[Community Manager Series Installment] The single most destructive force in reputation management and social media is neglect. Maybe it’s a misguided idea that says web stuff is a simple set-and-forget proposition. Perhaps every medical office is a super-kinetic challenge of being super-busy.
Whatever reason—real or imagined…intentional or accidental—a critical community manager responsibility is to proactively create and maintains the online professional presence and social media content. Typically, they monitor and respond to both good and bad online reviews and comments.
There are dozens of online physician directory listing and review sites. There are also many social media platforms, and considering all the options it is important to focus on those options that are most useful and appropriate to our situation. On the social media side—your website and blog, Facebook page, Twitter and a few other options—the quality of effort is more important than quantity.
On the directory side, there are dozens of listing, rating and referral sites. It’s useful to monitor these but to concentrate mainly on the largest ones. Unfortunately, they are not aware or don’t keep current, and many listings are unknown, out of date or neglected.
Do an online Google search--by business name, doctor names and services--and maintain a list of all directories, review sites and listings where you appear or should appear. Search with words and terms that a prospective patient would use. If you’ve not done this previously or recently, here’s where and how to begin.
Every qualified professional should have a current and correct listing with the National Provider Identifier (NPI) Registry, where a free searchable online directory is available to the public. Healthcare individuals and organizations acquire their standard 10-digit NPIs number through the National Plan and Provider Enumeration System (NPPES).
NPI Registry - Verification requirements include date of birth, social security number, business and personal phone number and home address. To create an account:
Healthgrades.com - To create an account:
Vitals.com – For each physician, you’ll need date of birth, medical license state and number, NPI number. To create an account:
RateMDs.com – Verification criteria require an upload of your driver’s license or bill statement in your name. To find and claim your individual profile:
Other Review and Recommendation listings – If you have not already done so, create and complete a detailed profile and/or business listing for YELP, FACEBOOK and GOOGLE MY BUSINESS. If appropriate, create a business or individual listing at LinkedIn.
New patients are your goal. It’s tempting to be warm and friendly, but simply “being sociable” that’s not the goal. Although Facebook has zillions of users, “pushing your name and content” does not inspire new business.
Organic Facebook reach alone—unique visitors who see your post through unpaid distribution—has become a weak strategy. Organic Facebook results, for example, have slipped from about four to six percent, now down to about two percent.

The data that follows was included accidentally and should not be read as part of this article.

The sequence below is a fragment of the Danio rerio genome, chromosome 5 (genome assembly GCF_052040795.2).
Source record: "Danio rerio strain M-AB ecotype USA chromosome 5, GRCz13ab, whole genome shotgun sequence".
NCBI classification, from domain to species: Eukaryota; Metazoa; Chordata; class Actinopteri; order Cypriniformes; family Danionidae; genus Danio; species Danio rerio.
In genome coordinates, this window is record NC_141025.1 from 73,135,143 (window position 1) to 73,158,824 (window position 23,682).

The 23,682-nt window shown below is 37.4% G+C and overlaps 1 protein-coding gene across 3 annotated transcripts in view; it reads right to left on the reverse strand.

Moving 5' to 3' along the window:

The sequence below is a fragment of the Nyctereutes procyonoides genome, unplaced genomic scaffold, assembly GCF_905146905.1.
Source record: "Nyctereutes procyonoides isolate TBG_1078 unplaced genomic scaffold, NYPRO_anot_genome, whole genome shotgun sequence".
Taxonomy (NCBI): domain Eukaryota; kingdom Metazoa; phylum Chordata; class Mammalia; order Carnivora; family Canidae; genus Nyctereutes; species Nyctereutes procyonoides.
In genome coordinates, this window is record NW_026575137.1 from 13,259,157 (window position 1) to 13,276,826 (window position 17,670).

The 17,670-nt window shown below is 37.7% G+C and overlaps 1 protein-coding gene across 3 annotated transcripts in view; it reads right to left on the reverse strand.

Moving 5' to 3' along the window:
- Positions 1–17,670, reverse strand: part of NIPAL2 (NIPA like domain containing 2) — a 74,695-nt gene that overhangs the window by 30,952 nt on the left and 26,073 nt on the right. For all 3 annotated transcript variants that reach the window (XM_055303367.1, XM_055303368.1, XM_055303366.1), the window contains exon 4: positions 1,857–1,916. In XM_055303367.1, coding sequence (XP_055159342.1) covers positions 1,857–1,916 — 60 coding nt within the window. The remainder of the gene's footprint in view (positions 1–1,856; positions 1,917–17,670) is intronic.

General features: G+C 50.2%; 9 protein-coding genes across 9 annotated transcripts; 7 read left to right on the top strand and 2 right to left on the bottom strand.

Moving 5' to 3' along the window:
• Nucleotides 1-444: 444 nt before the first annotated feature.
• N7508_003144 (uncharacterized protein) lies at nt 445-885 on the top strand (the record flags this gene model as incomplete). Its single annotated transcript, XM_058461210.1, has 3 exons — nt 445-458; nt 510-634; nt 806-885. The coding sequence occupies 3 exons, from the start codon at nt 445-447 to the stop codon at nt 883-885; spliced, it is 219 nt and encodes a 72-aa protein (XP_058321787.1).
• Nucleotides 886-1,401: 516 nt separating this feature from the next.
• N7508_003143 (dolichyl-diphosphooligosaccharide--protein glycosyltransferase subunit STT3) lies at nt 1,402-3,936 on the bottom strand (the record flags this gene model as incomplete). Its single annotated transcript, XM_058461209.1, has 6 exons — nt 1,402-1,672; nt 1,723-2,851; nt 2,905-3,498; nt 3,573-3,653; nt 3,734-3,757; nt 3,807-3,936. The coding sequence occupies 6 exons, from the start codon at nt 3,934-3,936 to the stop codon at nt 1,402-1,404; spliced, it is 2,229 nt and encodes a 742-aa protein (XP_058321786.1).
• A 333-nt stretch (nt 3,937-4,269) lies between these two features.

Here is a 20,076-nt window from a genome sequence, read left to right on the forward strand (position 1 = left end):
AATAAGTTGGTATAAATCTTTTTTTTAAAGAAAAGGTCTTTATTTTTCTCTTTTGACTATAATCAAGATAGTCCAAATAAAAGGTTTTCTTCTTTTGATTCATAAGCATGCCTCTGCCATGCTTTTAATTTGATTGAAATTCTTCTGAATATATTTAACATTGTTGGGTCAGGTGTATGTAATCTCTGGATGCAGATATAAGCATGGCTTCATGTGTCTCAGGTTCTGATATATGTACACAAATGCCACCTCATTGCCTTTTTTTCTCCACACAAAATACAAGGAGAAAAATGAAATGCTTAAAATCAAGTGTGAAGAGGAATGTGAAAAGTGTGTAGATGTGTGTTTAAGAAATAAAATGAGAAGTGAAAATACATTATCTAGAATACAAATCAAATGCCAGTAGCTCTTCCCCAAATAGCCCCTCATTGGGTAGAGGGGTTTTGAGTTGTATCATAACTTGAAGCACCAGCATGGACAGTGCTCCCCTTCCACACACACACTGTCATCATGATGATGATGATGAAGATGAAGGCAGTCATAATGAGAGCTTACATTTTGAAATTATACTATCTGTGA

Paid reach, on the other hand, demonstrates stronger traction. These are the folks that are shown your post as a result of ads. The most effective marketing plan and strategy is to use some organic in combination with a paid social budget and trackable ROI.
The Internet is vast. Simply keeping track of all the places that you and related references and listings appear (or might appear) is challenging…and sometimes fuels neglect. But there are a number of helpful tools to monitor the complete picture.
Create Google Alerts – This is a “content change detection and notification service.” It’s free from Google and it provides a means to monitor your name, business name, competition and/or key related terms. “The service sends emails to the user when it finds new results—such as web pages, newspaper articles, blogs, or scientific research—that match the user's search term(s).” If you select your terms carefully, the benefits can be outstanding.
Select social media monitoring tools – Depending on the nature and size of the business, you may need more than one software assistant. Fortunately, there are many options and most are free or low cost. Consider these notable examples and how they might be useful:
Hootsuite – recognized as a well-established and useful “media listening tool” with weekly reporting capabilities. Hootsuite can be structured to include several social networks including, Facebook, Twitter, LinkedIn and others.
Social Mention – keeps tabs on over 100 social media sites, aggregates user content, and is considered one of the best free listening tools available.
Twitter Analytics – is free with each Twitter account and provides insight into your Twitter and Tweet activity. Significantly, it helps measure engagement and the interests and demographics of followers.
It’s important for providers, organizations and community managers to recognize that social media is not free. Generally, the cost is low and thus, the payback or Return-on-Investment can be strong. Nevertheless, available resources need to be applied where, over time, results can best support the growth goals of the organization. It’s useful to repeat that organic reach (and results) continue to fade.
New business development goals are better supported by paid social media strategies. Watch for additional articles in this continuing education series.